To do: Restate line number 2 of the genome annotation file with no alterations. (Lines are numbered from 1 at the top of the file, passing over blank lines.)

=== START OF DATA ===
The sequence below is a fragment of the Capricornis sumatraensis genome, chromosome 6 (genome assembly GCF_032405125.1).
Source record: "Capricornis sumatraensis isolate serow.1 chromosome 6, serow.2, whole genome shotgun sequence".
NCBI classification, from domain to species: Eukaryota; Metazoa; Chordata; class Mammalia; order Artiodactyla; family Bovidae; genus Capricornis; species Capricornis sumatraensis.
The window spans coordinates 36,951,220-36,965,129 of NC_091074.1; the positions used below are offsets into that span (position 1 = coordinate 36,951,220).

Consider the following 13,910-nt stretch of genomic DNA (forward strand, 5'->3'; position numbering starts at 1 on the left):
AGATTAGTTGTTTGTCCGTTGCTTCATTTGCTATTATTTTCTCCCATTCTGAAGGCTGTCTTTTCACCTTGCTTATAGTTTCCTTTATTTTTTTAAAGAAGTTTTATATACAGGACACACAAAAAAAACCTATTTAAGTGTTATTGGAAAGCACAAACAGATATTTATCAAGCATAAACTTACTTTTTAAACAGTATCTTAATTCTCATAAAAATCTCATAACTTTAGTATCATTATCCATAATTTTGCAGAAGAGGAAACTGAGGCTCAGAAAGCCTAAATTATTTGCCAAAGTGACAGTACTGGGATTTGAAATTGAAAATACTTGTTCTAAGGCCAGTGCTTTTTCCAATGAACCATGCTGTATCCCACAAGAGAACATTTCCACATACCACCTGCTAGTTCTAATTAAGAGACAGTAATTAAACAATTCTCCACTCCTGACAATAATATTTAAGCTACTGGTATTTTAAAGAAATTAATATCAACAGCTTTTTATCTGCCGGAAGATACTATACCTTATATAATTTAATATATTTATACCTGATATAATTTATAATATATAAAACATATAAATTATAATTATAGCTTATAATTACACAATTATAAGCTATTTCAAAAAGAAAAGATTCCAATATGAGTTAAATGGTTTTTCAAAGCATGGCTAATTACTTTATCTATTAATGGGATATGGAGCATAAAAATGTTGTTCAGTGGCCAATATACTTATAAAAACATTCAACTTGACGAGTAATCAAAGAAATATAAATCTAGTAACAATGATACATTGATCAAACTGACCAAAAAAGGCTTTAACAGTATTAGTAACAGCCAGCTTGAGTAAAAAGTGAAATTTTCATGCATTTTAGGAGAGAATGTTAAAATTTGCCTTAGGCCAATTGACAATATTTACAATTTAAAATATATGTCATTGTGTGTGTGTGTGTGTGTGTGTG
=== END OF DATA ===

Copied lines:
Source record: "Capricornis sumatraensis isolate serow.1 chromosome 6, serow.2, whole genome shotgun sequence".